The word “commoditization” often comes up in reference to software [one example], especially open source software. The standard notion is that a particular class of software becomes commoditized when there are a number of equally good substitutes. If the software is offered free of charge, then cost strategies based purely on that software itself are not tenable. We tend to think about commoditization as a one way, final process: once a specific type of software is commoditized, it remains so. And, for obvious reasons, those who commoditized the software and those who built on it are happy to sustain this permanent state.
Yet the word “commodization” obscures important perspectives. For example, at EclipseCon 2007, Brent Williams argued that the software market is not a commodity market. His presentation is excellent reading for this and the other points it makes, and has been widely noticed in the Eclipse community. How can we account for the widespread notion of software commoditization in light of Brent’s argument? In my opinion, there are two things going on here. First, the software market as a whole does not behave like a commodity market (as Brent says), but there are specific types of software that do, for certain classes of consumers/users. Simply put, there are certain software components that I would never be able to justify to management building another version of, simply because the existing (often open source) alternatives are good enough for our needs and we do not seek to differentiate based on that particular type of functionality. Secondly, I think the word “commodity” (and its variants) is used in at least two different ways: the technical, investment world usage that Brent cites, and the more broad sense of good enough, undifferentiated functionality. Maybe the second usage would be better phrased as something like “soft-commodity,” but it far too pervasive to change.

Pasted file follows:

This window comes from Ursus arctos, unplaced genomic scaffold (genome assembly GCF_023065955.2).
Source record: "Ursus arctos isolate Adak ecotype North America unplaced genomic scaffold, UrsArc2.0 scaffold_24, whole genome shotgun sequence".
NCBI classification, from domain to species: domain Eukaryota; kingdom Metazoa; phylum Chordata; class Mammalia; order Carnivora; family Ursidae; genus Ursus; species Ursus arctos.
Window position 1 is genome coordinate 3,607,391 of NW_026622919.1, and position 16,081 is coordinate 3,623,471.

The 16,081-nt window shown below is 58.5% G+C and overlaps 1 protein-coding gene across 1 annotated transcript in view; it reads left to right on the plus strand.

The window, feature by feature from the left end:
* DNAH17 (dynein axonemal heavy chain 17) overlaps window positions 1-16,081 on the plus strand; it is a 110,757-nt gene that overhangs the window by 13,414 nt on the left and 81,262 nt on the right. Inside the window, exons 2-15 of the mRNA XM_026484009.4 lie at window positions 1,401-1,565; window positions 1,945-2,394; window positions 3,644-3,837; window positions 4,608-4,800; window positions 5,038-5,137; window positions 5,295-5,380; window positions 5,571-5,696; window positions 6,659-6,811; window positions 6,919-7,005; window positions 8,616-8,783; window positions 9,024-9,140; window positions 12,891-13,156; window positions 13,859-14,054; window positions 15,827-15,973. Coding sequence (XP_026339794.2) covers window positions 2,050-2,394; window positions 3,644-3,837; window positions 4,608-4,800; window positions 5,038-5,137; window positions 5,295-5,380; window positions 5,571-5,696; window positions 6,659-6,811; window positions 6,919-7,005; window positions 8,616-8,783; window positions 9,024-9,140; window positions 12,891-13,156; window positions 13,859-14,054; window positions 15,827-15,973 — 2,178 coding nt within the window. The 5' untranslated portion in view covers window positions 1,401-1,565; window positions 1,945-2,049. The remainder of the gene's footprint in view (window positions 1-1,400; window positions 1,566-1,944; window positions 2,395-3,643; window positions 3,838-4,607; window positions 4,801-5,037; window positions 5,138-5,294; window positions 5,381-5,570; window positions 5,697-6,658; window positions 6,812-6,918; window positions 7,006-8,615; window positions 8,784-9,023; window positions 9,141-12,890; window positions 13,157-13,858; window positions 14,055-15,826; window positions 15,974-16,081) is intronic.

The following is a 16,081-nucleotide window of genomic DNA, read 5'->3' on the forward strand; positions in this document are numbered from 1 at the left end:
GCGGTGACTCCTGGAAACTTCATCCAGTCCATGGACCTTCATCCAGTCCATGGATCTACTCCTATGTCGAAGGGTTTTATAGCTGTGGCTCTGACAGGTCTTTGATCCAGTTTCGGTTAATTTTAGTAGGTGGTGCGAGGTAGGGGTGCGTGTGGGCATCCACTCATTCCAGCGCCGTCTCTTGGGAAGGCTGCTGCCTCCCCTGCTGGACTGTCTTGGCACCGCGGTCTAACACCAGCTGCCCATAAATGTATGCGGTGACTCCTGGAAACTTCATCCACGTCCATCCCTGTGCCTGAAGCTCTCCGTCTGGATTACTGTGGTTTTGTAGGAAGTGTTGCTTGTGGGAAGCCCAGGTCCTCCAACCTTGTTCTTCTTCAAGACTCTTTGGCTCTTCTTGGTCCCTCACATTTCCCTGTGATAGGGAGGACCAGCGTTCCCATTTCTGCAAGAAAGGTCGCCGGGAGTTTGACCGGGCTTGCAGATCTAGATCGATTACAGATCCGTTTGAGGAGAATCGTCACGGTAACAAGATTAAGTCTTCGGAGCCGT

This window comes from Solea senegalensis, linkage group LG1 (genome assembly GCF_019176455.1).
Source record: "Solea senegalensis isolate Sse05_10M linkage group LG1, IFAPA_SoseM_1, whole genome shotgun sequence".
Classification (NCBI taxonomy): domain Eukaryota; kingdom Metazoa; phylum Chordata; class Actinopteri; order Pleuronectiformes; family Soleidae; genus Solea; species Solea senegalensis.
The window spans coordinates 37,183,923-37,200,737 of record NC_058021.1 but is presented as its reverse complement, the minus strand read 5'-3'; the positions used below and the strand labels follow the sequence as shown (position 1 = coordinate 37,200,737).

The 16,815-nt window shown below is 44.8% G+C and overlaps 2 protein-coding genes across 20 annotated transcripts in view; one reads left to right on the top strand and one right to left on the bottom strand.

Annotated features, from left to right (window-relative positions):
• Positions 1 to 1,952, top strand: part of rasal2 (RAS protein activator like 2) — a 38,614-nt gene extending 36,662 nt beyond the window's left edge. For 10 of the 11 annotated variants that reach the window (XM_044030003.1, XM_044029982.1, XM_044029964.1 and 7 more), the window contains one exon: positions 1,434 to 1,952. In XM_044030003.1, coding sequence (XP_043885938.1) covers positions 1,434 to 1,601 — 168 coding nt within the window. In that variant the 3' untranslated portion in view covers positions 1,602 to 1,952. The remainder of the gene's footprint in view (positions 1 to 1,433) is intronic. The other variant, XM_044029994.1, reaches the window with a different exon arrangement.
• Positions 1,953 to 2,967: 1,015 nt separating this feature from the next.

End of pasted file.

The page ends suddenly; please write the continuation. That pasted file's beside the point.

Another aspect of commodization is the perceived permanence. In their book, The Innovator’s Solution, Christensen and Raynor argue that commodization is a cyclic process, one which includes de-commodization.* De-commoditization: the word is uncommon and probably strange to most of us. But their model is detailed, backed by thorough research, and very important for the software industry to understand. The key claim is that commodization is accompanied by de-commodization at some location in the Value Chain. Thus, it is vital to predict where de-commodization will occur and to prepare for it, which allows reaping profits from the new opportunity.
The notion of de-commoditization might be unfamiliar, but it has appeared before in a number of cases. An early analysis using this term is found here, which (interestingly) is discussing the suggestion of a de-commodization tactic in the famous Halloween Memo. Unlike the specific lock-in protection tactic mentioned there, however, Christensen and Raynor’s model is much deeper and has many more implication for how we think about open source, especially business models/strategies associated with open source software.
* The relevant chapter is also available as a HBS Press Chapter (#1542BC)